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Thread: Turkey question

  1. #1
    Le Patineur et sa Petite Lulu
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    Turkey question

    We just bought a 15 pound turkey. How long should we have he turkey sit out to thaw? Does the turkey have to come to room temperature before cooking, or will that make the turkey tough?
    Daniel and Little Lulu

  2. #2
    Sal-Kowabunga!
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    Danny, Danny, Danny......

    Watch out or the food police will come arrest you! Heavens, you might get food poisoning from letting Tom T. "sit out!"

    If you're still up and serious about wanting turkey tips, check out epicurious turkey school:

    http://eat.epicurious.com/bonappetit...ey_school.html

    Just for laughs, or more info (or just to kill more time!), check out foodtv.com or Martha Stewart or even the Butterball web sites.

    Hope you and Lu and Kevin and your friends have a nice T-day!

  3. #3
    On Edge Piel's Avatar
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    Daniel and LuLu,

    You should thaw your turkey in the fridge. NEVER allow it to come to room temperature before cooking or allow it to thaw on the counter (the perfect conditions for bacteria to grow=a very sick Daniel and LuLu). A day and a half should be enough time for a 15# turkey. If it hasn't thawed enough in the fridge by early Thanksgiving morning place it (still in the wrapper) in a container of cold water and change the water frequently until thawed. Remove all of the packaging and the "extras" (after rinsing they can be boiled for stock to make gravy, some choose to leave the liver out of their stock) that are inside and rinse well inside and out, again using cold water. Rub the outside of the turkey with a mixture of butter, olive oil, kosher salt, and freshly ground pepper. Also salt and pepper inside of the cavity. If not stuffing you can place celery, onion, and herbs inside for added flavor. Roast according to the directions on the package. The little plastic thermometer that comes on the turkey usually pops up after the breast has overcooked. It is better to use an instant read or one that can be left in while baking inserted in the thickest part of the thigh but not touching bone. When it reaches the temperature suggested on the package , insert the thermometer slightly more if the temperature doesn't fall it should be done. The leg joint should move easily when the turkey is fully cooked. If the breast starts to brown too quickly cover with some oiled foil or cheesecloth that has been soaked in broth, stock, or white wine. It is safer not to stuff, but if you do make sure the stuffing is cool before placing in the turkey and do not pack the stuffing in. There needs to be some space for the turkey to cook thoroughly. Remove the stuffing and leftover turkey from the carcass as soon as dinner is over, before storing leftovers in the fridge.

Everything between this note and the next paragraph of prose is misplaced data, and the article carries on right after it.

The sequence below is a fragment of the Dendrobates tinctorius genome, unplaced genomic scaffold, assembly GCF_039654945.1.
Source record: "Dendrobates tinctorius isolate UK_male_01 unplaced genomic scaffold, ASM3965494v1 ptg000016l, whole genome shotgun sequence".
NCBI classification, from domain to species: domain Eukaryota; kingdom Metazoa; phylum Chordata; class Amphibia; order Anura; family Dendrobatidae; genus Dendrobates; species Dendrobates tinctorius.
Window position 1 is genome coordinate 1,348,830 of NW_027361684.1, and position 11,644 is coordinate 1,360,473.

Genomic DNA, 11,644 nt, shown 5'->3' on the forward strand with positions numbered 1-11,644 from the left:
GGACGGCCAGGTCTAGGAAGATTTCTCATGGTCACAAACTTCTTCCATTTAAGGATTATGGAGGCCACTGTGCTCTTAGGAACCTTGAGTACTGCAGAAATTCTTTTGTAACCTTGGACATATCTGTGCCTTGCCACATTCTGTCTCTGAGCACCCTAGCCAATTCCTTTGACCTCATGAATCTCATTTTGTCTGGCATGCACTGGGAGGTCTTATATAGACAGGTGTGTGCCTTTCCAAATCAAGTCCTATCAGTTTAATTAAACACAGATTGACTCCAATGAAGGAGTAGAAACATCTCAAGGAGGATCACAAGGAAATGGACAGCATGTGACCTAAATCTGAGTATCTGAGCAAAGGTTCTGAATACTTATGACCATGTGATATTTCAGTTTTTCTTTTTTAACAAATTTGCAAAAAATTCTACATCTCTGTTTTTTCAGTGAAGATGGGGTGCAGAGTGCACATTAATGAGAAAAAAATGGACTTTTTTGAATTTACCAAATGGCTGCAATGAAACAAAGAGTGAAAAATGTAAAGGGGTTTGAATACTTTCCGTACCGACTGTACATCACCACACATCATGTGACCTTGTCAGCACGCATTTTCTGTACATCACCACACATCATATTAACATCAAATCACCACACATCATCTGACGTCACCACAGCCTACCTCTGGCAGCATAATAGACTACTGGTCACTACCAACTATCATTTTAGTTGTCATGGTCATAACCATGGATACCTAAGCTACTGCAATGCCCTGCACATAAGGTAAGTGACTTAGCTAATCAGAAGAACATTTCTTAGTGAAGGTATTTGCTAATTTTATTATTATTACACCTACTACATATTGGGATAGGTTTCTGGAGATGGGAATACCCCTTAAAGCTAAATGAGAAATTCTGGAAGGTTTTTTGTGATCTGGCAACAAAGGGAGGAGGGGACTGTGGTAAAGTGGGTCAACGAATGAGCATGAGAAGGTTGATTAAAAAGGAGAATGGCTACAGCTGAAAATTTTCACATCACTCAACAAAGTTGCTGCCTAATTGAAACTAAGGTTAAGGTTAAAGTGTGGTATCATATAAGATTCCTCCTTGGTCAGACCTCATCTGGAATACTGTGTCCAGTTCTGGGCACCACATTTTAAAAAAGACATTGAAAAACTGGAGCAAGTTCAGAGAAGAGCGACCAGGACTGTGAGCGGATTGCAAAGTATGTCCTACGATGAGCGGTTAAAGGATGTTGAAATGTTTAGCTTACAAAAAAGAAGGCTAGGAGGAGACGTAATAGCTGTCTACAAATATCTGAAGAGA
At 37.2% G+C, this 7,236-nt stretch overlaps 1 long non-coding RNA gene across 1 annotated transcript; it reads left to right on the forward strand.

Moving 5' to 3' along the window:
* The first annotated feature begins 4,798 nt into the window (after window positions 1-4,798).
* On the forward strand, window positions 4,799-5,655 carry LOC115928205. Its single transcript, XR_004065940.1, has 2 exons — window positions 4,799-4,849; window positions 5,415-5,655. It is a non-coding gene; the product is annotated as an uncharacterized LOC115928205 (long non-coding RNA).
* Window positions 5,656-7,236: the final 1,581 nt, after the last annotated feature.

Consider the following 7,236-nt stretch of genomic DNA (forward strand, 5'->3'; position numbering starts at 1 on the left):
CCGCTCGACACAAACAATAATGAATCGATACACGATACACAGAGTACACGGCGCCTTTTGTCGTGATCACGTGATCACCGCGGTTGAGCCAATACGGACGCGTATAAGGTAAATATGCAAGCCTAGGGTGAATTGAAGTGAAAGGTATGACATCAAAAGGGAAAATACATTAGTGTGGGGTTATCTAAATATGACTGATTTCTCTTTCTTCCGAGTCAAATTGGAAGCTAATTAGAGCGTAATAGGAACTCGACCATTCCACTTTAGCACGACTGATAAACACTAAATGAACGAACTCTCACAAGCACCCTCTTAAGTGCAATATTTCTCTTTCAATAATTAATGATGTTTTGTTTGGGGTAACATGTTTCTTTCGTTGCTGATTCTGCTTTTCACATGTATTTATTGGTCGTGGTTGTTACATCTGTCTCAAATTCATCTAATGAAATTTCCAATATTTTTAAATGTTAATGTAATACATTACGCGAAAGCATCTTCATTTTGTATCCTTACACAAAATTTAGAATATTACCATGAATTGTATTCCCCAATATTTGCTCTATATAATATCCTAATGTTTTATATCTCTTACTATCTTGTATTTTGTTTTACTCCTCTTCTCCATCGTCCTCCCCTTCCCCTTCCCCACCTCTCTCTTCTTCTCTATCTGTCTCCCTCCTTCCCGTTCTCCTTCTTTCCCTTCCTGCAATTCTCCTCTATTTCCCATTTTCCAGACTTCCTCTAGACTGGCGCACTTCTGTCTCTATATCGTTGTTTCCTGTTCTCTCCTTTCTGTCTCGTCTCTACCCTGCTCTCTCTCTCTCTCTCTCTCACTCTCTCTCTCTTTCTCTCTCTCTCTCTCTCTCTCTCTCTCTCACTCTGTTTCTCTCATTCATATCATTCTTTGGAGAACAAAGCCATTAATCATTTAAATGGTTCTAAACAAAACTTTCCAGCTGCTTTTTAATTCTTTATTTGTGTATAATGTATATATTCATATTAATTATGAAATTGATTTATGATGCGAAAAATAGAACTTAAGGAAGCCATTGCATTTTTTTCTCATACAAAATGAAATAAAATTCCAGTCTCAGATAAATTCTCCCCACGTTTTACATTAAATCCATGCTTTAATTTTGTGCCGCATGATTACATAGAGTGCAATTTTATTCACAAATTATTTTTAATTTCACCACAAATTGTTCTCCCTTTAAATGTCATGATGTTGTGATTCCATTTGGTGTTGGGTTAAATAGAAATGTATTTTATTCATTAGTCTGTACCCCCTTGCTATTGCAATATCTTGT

Enjoy!

  4. #4
    Sal-Kowabunga!
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    Hi Piel,

    Boy, you're more adamant than I am about the food poisoning issue! LOL

    Alton Brown, he of Food Network "Good Eats," claims that "stuffing is evil." Actually, gotta agree on that one too. Not just 'cuz of the food police issues. It just plain dries out the turkey breast meat and it doesn't NEED to be any drier than most of us get it! Oh well, AB (see above) believes the cure for that is brining. In fact, the Turkey Gospel according to AB is available on the epicurious site. Hey, I haven't checked out Butterballs 2003 version of the turkey gospel.............mmmmmm.....gotta go!

    Maybe I'll just cook up some dressing....it's only 1:30am!

  5. #5
    On Edge Piel's Avatar
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    Jo, I love Alton's show! I experimented with brining last Thanksgiving. My family loved it but I thought that it made the turkey taste odd. All of the TV chefs, etc. recommend it so maybe I should try it again. Alton is very interesting, I really like his scientific approach to cooking. Also, Christopher Kimbell of Cook's magazine, and for baking Rose Levy Bernbaum (sp?). I enjoy Martha but have found a lot of her recipes don't turn out as well as some others.

    I don't like stuffing in the turkey. We always fix "dressing" on the side:

    cubed toasted white bread
    saute onions, celery, and fresh sage in butter until tender
    combine with bread cubes
    moisten with liquid that has drained from the turkey while roasting, adding chicken stock (if canned ONLY Swanson's, the others taste like boullion-yuck) to moisten
    add fresh ground black pepper and more sage to taste